On the 21st of May, Australians will be going to the polls to decide which government will be in power for the next three years. Given how critical this decade is for climate action, it is not an overstatement to say that this is the most important election this country has ever seen.
From bushfires to floods, Australia is already experiencing the impacts of climate change, and if we fail to reduce emissions, these extreme weather events will continue. Thus, it is crucial that we elect politicians that have climate action at the top of their agenda, and are genuinely committed to representing the Australian people and future generations.
Over 5000 people did our 2022 1 Million Women survey so we could find out "What women are thinking about climate change' ahead of this upcoming election.
Here are some key takeaways from the results:
- 95% of women said they wanted climate action measures to ramp up Australia's pollution reduction 2030 targets, increasing renewable energy and phasing out the burning of coal, oil and gas.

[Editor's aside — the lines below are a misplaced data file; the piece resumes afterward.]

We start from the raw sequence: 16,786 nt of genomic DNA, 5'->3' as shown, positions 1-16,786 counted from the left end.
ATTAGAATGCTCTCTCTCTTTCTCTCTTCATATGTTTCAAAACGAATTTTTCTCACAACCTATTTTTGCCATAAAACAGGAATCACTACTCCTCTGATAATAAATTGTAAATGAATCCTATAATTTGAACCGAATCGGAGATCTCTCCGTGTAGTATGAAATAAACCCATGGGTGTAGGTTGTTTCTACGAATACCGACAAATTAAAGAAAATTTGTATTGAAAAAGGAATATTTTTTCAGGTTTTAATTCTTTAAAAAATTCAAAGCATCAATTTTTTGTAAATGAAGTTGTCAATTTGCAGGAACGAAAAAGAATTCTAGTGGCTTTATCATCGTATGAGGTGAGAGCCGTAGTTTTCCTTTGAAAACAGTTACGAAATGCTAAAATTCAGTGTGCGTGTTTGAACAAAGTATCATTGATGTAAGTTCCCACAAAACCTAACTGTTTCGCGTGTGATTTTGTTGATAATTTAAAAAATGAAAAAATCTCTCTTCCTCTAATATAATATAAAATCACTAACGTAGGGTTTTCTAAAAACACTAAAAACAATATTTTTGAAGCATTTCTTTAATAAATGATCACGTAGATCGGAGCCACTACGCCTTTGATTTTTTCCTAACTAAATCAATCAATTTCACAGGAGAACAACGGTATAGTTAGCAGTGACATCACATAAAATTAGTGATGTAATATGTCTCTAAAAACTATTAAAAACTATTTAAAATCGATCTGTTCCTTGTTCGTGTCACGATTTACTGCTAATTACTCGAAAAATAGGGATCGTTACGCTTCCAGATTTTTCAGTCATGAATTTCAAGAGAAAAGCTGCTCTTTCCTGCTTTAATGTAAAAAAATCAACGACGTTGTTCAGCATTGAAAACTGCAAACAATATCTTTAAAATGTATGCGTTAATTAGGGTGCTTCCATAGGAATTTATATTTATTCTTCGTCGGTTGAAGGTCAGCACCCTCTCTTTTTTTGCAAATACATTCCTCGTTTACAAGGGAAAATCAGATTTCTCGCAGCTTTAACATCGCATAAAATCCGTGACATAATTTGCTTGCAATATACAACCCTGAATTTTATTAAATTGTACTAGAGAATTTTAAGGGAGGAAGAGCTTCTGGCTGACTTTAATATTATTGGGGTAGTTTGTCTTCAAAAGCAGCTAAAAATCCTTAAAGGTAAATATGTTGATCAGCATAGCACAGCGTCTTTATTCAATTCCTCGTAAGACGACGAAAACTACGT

- More than 88.57% said it was extremely important for them to vote for a candidate who will represent their views & values when they themselves vote in Canberra: (a further 11.12% said it was important)
- 94% said developing a coordinated national strategy to transition Australia to renewable energy as soon as possible was extremely important
It's is crucial that ahead of this election we are have conversations with our friends and family about why this election is so important, and how to make sure that we are voting for our local representative, who best represents our values and who will fight for climate action whether they're from a major party, or running as an Independent. We need ambitious climate action.
So where to start? How do we actually "vote for climate"?
1. It's important to understand why this election is so critical.
In their report 'Global Warming of 1.5ºC', the Intergovernmental Panel on Climate Change (IPCC) outlined the catastrophic impact we'll face if the world warms by more than 1.5ºC. In order to ensure that we remain under this threshold, a global, coordinated effort must take place. Long story short? This is the decade that counts. This is the decade that counts.
Who we elect on May 21st will determine what happens over the next three years, and how Australia will contribute towards global efforts to halve emissions by 2030, and reach net zero by 2050 at the latest.